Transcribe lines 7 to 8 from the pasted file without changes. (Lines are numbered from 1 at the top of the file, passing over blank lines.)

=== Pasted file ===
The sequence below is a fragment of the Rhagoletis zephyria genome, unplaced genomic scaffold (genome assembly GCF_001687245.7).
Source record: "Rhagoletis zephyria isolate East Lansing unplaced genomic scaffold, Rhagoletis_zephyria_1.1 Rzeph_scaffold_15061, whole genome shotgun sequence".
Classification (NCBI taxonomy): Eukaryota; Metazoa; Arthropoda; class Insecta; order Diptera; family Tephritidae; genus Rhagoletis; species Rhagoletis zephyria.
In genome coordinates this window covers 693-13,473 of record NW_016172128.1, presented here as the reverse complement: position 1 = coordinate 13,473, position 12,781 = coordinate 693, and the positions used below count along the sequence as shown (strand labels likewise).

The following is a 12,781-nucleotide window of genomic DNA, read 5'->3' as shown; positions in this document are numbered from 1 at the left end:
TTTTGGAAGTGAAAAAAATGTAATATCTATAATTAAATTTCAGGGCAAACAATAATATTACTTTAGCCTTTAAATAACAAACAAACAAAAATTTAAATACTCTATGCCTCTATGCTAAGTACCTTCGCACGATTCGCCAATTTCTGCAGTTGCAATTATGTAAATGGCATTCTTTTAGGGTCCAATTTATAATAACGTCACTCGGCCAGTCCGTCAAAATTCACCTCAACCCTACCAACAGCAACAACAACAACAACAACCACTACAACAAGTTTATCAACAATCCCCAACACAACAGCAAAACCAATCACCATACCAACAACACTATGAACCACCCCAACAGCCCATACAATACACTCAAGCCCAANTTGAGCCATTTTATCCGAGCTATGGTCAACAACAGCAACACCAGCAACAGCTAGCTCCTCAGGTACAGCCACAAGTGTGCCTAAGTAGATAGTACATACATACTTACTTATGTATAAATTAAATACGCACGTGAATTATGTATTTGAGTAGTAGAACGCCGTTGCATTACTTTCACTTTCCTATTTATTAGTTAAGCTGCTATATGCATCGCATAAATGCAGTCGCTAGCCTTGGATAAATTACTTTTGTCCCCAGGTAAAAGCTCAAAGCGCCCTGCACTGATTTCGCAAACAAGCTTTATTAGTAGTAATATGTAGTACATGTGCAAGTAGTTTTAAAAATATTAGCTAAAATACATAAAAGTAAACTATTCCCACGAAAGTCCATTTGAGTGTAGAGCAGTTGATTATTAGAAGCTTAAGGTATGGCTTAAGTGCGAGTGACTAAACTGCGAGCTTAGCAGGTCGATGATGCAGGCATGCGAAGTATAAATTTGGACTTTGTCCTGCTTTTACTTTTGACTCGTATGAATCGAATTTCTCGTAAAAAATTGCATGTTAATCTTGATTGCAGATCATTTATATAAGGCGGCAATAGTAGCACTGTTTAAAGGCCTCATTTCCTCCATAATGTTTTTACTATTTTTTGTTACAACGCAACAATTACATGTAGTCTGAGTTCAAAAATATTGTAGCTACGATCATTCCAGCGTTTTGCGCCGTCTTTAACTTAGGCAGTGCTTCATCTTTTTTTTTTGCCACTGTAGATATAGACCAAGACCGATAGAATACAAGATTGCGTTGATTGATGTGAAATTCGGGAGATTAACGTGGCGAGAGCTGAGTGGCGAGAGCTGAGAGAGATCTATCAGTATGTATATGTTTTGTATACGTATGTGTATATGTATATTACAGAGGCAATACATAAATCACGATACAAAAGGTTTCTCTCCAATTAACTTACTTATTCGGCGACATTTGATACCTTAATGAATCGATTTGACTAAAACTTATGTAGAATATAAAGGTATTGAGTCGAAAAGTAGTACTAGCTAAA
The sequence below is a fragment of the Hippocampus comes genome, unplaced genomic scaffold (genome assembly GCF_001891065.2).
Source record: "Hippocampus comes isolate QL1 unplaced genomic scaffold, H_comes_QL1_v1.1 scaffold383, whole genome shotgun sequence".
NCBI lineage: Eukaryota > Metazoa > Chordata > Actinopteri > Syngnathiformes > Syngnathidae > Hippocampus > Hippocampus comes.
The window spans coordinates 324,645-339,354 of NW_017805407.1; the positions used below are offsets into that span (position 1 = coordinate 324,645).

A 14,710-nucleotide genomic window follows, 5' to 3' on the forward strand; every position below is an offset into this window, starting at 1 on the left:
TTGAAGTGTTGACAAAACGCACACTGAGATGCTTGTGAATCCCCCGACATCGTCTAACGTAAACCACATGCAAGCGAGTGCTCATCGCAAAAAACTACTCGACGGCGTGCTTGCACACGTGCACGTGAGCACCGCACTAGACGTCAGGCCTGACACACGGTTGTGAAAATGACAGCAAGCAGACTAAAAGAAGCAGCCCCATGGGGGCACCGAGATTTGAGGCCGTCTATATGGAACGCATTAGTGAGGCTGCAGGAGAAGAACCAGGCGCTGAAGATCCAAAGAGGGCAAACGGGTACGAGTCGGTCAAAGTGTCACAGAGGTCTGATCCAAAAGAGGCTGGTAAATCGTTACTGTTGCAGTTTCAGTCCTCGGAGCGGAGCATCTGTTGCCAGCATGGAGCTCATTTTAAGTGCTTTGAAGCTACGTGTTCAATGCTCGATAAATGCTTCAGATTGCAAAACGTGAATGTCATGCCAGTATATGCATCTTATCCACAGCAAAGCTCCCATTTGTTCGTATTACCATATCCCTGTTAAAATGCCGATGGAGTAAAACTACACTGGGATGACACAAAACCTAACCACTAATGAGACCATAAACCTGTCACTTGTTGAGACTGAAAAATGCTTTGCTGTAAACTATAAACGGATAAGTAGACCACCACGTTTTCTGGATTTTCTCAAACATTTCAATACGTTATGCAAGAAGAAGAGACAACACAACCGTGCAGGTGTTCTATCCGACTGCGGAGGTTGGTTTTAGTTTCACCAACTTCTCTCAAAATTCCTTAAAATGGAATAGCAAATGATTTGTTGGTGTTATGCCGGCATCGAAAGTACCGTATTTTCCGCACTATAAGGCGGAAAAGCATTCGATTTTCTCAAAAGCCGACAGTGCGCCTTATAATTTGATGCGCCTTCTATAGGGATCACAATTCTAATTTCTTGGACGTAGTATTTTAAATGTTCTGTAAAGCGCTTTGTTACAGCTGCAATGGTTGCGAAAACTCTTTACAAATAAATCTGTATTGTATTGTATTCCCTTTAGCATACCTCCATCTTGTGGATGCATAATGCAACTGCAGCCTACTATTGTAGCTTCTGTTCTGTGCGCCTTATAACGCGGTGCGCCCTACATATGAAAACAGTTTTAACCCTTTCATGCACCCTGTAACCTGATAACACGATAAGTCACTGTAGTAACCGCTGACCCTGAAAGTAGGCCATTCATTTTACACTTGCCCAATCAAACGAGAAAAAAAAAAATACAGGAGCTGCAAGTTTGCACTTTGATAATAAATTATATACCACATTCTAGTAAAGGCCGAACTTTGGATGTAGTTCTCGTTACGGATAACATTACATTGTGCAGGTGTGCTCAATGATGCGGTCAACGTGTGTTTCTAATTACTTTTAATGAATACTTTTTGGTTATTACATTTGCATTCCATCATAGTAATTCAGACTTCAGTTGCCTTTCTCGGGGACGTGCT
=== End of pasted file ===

The sequence below is a fragment of the Hippocampus comes genome, unplaced genomic scaffold (genome assembly GCF_001891065.2).
Source record: "Hippocampus comes isolate QL1 unplaced genomic scaffold, H_comes_QL1_v1.1 scaffold383, whole genome shotgun sequence".